Medical school official addresses Northam racist yearbook photos


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    RICHMOND, Va. (WAVY/AP) -- Officials with Eastern Virginia Medical School on Tuesday held a news conference to discuss an investigation into "unacceptable photos" in the student yearbook.

    The investigation comes after a photo on Gov. Ralph Northam's 1984 EVMS yearbook page surfaced on Friday, which shows someone in blackface and another person in a Ku Klux Klan hood and robe.

    President and dean of EVMS' School of Medicine Richard Homan announced the formation of a diverse community advisory board that will conduct an external investigation into the school's past yearbooks.

    Homan called the photo on Northam's yearbook page "shockingly abhorrent" in a statement released on Saturday.

    NBC affiliate WAVY found more blackface pictures in EVMS yearbooks.

    The 1985 yearbook featured the photo of a man in blackface on Michael Breiner's page. The caption in the yearbook read: "who ever thought Diana Ross would make it to Medical School!"

    WAVY sister station WFXR in Roanoke spoke with Breiner on Monday.

    Breiner says he dressed up as Diana Ross at an annual Halloween party. He says he asked his African American friends for permission to wear black makeup at the party.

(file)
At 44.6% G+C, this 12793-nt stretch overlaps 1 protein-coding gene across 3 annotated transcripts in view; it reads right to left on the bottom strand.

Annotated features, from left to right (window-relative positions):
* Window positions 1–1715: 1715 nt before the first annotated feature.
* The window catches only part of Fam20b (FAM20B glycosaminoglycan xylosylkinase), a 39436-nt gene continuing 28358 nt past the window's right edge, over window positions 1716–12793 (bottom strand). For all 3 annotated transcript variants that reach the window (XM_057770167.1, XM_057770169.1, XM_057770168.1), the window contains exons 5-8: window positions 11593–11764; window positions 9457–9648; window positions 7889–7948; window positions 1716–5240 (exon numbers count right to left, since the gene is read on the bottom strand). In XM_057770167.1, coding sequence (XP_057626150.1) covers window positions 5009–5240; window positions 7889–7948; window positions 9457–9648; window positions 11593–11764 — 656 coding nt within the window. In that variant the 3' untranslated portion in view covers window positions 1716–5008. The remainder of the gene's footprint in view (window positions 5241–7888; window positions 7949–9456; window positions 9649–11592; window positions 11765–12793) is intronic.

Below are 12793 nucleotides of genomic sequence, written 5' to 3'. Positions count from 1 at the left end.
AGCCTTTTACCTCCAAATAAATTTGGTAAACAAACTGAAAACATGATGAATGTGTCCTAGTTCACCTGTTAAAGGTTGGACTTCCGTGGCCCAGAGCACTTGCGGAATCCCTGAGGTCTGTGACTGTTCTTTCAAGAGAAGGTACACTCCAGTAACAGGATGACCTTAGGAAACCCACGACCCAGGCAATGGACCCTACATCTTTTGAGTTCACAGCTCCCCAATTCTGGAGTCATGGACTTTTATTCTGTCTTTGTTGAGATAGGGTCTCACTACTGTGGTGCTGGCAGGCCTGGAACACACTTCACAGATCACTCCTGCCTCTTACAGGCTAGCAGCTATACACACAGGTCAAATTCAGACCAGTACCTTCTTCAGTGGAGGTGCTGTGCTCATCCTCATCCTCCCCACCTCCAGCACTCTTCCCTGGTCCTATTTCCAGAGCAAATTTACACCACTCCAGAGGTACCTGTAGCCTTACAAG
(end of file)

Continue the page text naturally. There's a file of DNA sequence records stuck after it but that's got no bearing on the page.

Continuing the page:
"I am a big fan of Diana Ross. I love the Supremes. I have a lot of great African American friends. I still do and they gave me their blessing that this would not offend them," Breiner said. "It was a Halloween party. I meant no disrespect to the African American community."

    Breiner previously worked as a plastic surgeon in the Roanoke area. He is now a professsor at the the Edward Via College of Osteopathic Medicine.

    Breiner was a Demoratic Virginia State Senate candidate in 2007.

    "Do I regret it now? Yeah, because it's a different time. This was 35 years ago," said Breiner. "I didn't mean to offend anyone. That's why I sought out the opinion of other medical students that were African American students at the party. If they said it would offend them then I would have never have done this. Would I do this now again? No, because it would offend people."

    Northam, a pediatric neurologist who graduated from EVMS and came to politics late in life, is one year into his four-year term. If Northam resigns, Lt. Gov. Justin Fairfax would become the second African-American governor in Virginia history.

    A top administration official told the Associated Press Monday night Northam met with staff to hear their assessment of whether it's viable for him to stay in office.

    Northam has rebuffed widespread calls for his resignation since the photo was published online. The governor initially apologized for appearing in the photo, but then said a day later that he was convinced he wasn't in it.

    Calls from lawmakers for Northam's resignation seemed to ease Monday. State Del. Lamont Bagby, head of the Legislative Black Caucus, said there was little left to say: "I'm going to let him breathe a little bit, give him space to make the right decision."

    The Associated Press contributed to this post.

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